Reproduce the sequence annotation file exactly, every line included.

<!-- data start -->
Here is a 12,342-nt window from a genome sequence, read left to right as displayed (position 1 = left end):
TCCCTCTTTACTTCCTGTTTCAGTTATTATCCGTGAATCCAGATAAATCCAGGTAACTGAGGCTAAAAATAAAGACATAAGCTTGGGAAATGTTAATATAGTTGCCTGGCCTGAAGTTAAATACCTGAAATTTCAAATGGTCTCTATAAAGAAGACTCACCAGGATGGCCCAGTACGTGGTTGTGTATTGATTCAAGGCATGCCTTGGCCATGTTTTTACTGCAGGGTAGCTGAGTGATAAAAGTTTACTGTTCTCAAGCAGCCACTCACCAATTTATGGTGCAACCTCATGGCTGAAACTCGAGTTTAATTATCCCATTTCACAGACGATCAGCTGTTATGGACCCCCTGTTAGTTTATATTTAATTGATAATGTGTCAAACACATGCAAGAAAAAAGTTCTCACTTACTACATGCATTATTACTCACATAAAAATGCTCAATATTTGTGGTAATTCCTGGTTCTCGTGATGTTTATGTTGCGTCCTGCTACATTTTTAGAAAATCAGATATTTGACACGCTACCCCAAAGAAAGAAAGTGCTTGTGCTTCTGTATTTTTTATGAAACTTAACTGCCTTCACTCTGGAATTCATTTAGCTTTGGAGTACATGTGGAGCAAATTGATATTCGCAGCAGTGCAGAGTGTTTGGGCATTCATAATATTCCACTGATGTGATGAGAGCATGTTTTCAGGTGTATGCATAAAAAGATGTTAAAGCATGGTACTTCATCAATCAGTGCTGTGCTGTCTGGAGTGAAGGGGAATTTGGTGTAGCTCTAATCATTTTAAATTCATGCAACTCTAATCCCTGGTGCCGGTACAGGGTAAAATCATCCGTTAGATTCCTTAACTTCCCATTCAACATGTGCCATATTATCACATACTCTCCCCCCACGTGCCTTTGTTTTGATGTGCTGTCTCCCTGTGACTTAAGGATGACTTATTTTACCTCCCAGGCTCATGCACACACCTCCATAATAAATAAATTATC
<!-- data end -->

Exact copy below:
Here is a 12,342-nt window from a genome sequence, read left to right as displayed (position 1 = left end):
TCCCTCTTTACTTCCTGTTTCAGTTATTATCCGTGAATCCAGATAAATCCAGGTAACTGAGGCTAAAAATAAAGACATAAGCTTGGGAAATGTTAATATAGTTGCCTGGCCTGAAGTTAAATACCTGAAATTTCAAATGGTCTCTATAAAGAAGACTCACCAGGATGGCCCAGTACGTGGTTGTGTATTGATTCAAGGCATGCCTTGGCCATGTTTTTACTGCAGGGTAGCTGAGTGATAAAAGTTTACTGTTCTCAAGCAGCCACTCACCAATTTATGGTGCAACCTCATGGCTGAAACTCGAGTTTAATTATCCCATTTCACAGACGATCAGCTGTTATGGACCCCCTGTTAGTTTATATTTAATTGATAATGTGTCAAACACATGCAAGAAAAAAGTTCTCACTTACTACATGCATTATTACTCACATAAAAATGCTCAATATTTGTGGTAATTCCTGGTTCTCGTGATGTTTATGTTGCGTCCTGCTACATTTTTAGAAAATCAGATATTTGACACGCTACCCCAAAGAAAGAAAGTGCTTGTGCTTCTGTATTTTTTATGAAACTTAACTGCCTTCACTCTGGAATTCATTTAGCTTTGGAGTACATGTGGAGCAAATTGATATTCGCAGCAGTGCAGAGTGTTTGGGCATTCATAATATTCCACTGATGTGATGAGAGCATGTTTTCAGGTGTATGCATAAAAAGATGTTAAAGCATGGTACTTCATCAATCAGTGCTGTGCTGTCTGGAGTGAAGGGGAATTTGGTGTAGCTCTAATCATTTTAAATTCATGCAACTCTAATCCCTGGTGCCGGTACAGGGTAAAATCATCCGTTAGATTCCTTAACTTCCCATTCAACATGTGCCATATTATCACATACTCTCCCCCCACGTGCCTTTGTTTTGATGTGCTGTCTCCCTGTGACTTAAGGATGACTTATTTTACCTCCCAGGCTCATGCACACACCTCCATAATAAATAAATTATC